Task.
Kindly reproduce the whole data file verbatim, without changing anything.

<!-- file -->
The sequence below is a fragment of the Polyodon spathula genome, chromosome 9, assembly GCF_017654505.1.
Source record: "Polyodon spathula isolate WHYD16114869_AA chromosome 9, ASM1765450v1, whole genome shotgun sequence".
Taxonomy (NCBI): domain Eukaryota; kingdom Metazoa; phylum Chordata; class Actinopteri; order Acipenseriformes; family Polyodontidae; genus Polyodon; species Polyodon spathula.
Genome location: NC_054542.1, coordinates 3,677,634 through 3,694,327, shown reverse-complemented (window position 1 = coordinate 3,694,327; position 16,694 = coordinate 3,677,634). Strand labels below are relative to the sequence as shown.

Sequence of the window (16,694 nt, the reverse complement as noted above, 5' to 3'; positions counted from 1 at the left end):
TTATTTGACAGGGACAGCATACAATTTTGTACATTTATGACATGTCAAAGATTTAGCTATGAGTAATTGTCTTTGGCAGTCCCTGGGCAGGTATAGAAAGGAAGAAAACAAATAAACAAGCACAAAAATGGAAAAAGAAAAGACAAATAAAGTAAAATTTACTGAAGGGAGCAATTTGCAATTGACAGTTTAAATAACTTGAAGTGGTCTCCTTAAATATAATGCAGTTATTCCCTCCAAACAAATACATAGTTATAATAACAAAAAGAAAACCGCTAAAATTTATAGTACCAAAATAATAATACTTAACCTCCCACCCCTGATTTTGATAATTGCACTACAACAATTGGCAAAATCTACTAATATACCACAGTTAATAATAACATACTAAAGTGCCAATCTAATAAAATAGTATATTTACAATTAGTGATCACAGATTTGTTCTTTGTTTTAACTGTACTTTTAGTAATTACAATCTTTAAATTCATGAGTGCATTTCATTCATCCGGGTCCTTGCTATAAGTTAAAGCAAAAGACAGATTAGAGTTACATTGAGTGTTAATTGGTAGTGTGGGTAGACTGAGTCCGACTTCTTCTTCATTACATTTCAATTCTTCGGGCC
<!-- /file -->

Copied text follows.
The sequence below is a fragment of the Polyodon spathula genome, chromosome 9, assembly GCF_017654505.1.
Source record: "Polyodon spathula isolate WHYD16114869_AA chromosome 9, ASM1765450v1, whole genome shotgun sequence".
Taxonomy (NCBI): domain Eukaryota; kingdom Metazoa; phylum Chordata; class Actinopteri; order Acipenseriformes; family Polyodontidae; genus Polyodon; species Polyodon spathula.
Genome location: NC_054542.1, coordinates 3,677,634 through 3,694,327, shown reverse-complemented (window position 1 = coordinate 3,694,327; position 16,694 = coordinate 3,677,634). Strand labels below are relative to the sequence as shown.

Sequence of the window (16,694 nt, the reverse complement as noted above, 5' to 3'; positions counted from 1 at the left end):
TTATTTGACAGGGACAGCATACAATTTTGTACATTTATGACATGTCAAAGATTTAGCTATGAGTAATTGTCTTTGGCAGTCCCTGGGCAGGTATAGAAAGGAAGAAAACAAATAAACAAGCACAAAAATGGAAAAAGAAAAGACAAATAAAGTAAAATTTACTGAAGGGAGCAATTTGCAATTGACAGTTTAAATAACTTGAAGTGGTCTCCTTAAATATAATGCAGTTATTCCCTCCAAACAAATACATAGTTATAATAACAAAAAGAAAACCGCTAAAATTTATAGTACCAAAATAATAATACTTAACCTCCCACCCCTGATTTTGATAATTGCACTACAACAATTGGCAAAATCTACTAATATACCACAGTTAATAATAACATACTAAAGTGCCAATCTAATAAAATAGTATATTTACAATTAGTGATCACAGATTTGTTCTTTGTTTTAACTGTACTTTTAGTAATTACAATCTTTAAATTCATGAGTGCATTTCATTCATCCGGGTCCTTGCTATAAGTTAAAGCAAAAGACAGATTAGAGTTACATTGAGTGTTAATTGGTAGTGTGGGTAGACTGAGTCCGACTTCTTCTTCATTACATTTCAATTCTTCGGGCC